lov,
Veens

Hip Grandma said...

veens:welcome here. with a few modifications most customs are followed all over India.We should try to analyze the logic behind these customs and follow them if it has a logical and hygenic reason.

Usha said...

I clearly remember leaving a comment on this post _ where has it gone? beware! this blog has a mind of its own!
Thooki kudikaradu _ yes; i think it is a special skill we have in the south.
The pala aharam was so interesting that we would beg our mother to let us have palaharam too.
All others are equally familiar as a member of the same tribe.
Heard an interesting explanation for the origin of the isolation during mensturation:
when hunting was the main occupation women were left behind as animals could smell blood and it was dangerous. if that is so I qm not sure why Brahmins decided to retain the custom zhen all other co,,unities had given it up.

Chakli said...

Nice observations on Tambrams. I was an expert in Point #2. In fact, I was so good at it that my dad said I should put it on my resume! :)

Thankfully, #3 and 5 were not followed in our house. I remember going to a friend's house and unwittingly entering the puja room during my menstrual cycle. My friend's mom was very upset with me. I do think though that the custom started as a way to give women some rest during that time but it was distorted later, like many other indian customs.

Hip Grandma said...

usha:It has happened to me too.I felt that I commented on a post and it has just vanished.Well, just remniscence of old times refeshes me and reminds me of those who contributed in making me what I am.

chakli:my cousin some 8 yrs. my junior would refuse dinner 'cos she'd have to 'echal ittufy'(point no.2 for those who do not follow Tamil) the place after the meal and she hated it.It was a chore readily imposed on us so we too became experts with time.However I am not able to do it now and I did not believe for a minute that I would find this a problem area.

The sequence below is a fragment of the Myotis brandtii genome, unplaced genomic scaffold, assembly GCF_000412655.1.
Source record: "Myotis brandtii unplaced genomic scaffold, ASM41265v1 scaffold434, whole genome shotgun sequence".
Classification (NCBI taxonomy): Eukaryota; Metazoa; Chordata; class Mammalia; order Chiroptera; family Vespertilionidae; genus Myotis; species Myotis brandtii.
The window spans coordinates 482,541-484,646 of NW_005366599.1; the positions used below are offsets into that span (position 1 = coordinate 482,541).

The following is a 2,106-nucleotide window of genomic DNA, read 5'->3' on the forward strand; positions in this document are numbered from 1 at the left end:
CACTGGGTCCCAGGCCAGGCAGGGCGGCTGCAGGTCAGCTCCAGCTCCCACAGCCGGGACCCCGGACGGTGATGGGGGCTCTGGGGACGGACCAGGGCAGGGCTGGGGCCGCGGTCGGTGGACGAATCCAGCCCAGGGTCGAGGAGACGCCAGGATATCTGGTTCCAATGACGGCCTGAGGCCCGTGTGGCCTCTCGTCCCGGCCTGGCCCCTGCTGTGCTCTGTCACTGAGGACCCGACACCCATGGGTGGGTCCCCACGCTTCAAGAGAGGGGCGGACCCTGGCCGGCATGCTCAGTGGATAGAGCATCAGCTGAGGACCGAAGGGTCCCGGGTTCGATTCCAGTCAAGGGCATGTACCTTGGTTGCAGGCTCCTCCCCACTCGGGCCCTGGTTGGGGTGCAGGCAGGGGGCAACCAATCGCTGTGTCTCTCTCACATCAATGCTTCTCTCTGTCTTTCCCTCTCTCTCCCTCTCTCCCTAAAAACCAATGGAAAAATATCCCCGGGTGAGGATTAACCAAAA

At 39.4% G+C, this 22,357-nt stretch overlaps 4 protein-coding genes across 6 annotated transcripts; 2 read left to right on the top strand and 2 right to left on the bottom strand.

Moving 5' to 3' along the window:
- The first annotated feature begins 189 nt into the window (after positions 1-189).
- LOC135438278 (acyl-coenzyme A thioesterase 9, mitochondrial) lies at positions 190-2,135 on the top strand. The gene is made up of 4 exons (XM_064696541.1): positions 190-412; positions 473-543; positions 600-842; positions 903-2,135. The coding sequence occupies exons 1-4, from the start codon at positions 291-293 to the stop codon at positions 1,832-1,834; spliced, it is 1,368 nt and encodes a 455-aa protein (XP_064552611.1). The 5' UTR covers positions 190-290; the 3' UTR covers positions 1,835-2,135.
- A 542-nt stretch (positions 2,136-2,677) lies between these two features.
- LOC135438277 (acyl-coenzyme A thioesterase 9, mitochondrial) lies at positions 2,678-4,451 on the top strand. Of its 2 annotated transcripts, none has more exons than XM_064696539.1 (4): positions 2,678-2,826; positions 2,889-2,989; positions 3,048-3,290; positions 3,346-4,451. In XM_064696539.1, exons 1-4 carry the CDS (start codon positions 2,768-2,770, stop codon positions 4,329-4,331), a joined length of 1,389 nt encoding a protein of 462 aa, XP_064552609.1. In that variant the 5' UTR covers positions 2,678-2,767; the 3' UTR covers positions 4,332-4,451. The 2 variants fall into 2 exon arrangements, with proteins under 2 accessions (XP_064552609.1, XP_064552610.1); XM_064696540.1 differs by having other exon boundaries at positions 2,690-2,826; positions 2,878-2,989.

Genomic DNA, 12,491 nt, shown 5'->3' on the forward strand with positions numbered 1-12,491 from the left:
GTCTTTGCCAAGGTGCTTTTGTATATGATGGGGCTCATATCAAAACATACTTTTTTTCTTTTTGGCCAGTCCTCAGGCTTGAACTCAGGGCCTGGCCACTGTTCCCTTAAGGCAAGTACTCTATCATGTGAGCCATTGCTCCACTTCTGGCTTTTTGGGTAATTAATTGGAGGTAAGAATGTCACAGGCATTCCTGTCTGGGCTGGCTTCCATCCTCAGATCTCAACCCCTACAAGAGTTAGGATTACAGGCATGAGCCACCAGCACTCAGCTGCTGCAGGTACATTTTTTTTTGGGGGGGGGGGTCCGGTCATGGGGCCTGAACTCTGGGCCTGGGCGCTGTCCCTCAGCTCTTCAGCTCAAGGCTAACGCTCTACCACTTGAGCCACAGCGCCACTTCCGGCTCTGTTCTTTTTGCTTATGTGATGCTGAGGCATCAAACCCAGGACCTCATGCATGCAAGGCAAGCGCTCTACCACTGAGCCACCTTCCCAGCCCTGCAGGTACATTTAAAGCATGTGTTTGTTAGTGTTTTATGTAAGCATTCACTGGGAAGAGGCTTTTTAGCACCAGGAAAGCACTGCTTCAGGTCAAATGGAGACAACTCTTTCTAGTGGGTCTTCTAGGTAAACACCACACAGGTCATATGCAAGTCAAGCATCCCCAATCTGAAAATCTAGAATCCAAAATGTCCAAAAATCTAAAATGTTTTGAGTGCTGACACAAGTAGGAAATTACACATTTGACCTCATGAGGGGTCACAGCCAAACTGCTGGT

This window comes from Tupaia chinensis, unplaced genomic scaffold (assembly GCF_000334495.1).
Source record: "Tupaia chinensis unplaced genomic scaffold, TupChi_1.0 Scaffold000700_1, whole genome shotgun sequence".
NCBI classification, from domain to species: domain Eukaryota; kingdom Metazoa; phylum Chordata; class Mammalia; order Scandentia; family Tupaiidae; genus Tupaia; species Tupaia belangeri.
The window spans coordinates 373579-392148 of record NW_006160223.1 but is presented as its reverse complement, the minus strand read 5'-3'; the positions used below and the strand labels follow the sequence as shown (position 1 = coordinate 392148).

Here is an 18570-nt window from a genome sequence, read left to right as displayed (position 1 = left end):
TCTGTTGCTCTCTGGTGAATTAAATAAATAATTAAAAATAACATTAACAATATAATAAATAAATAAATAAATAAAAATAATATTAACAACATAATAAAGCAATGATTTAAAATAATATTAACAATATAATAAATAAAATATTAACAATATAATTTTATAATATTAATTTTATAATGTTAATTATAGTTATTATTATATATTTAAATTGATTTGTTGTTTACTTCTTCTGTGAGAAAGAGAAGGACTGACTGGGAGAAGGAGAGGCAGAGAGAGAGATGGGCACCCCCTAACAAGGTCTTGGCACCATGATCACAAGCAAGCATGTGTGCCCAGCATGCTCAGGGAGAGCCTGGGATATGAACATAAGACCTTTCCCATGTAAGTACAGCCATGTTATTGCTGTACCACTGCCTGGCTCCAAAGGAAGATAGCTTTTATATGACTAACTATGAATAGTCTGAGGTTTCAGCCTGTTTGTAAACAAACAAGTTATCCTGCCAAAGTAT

eve's lungs said...

HHG -A little late in the day but never mind. What you term"pathu" relating to rice based food - is known as "ayntow" in Bengali - after any food containing rice or even touching the container , hand shad to be washed before touching anything else - my MIL still follows this. I still cant get the logic as to why it should not appl to wheat based food or vegetables . The container n which rice used to be cooked had to be placed apart . As if it would contaminate the other stuff . I suppose it has something to do with rice being a messy food - the grains being sticky and easily scattered ?
Phalaar or phal aahar is also something Bengalis enjoy - espeially in summer. Fruits , chirey or poha , muri or puffed rice with milk or dahi. Oh yes and during fasts , at least in my in laws' family , muri is taboo because it is equivalent to eating rice but poha or khoee ( I dont know the english for this ) can be eaten .

Hip Grandma said...

eve's lung:I did not know that pathu was observed in Bengali homes too.As for prohibiting muri and permitting poha and khoei I too can't explain.is muri slightly salted?Could that be a reason?

rp said...
This comment has been removed by the author.
rp said...

u missed to comment about d circumstances after a boy takes a hair cut....its even more funny

Pratiba Bhat said...

I so much loved your content in this post. Was looking for meanings for these practices as it is followed by my in laws. Nobody in my house knows the actual meaning behind all these madi and musure. They blindly follow it thinking that its some religious practice. Thanks for posting this. It really helped me understand stuff. I have one question.

Do cooked vegetables fall under the category of rice and dal items.? Are they to be treated separately.?

Rajs said...

Enjoyed .good one..any topic on sesham of women in periods..I mean after they eat , the rest can someone eat ? Any mentions of papam of that etc..?

Hip Grandma said...

Rajs: so glad that even after more than 8.5 years people read this post of mine. It is because of the encouragement that you readers give that we writers feel inclined to write. Thank you.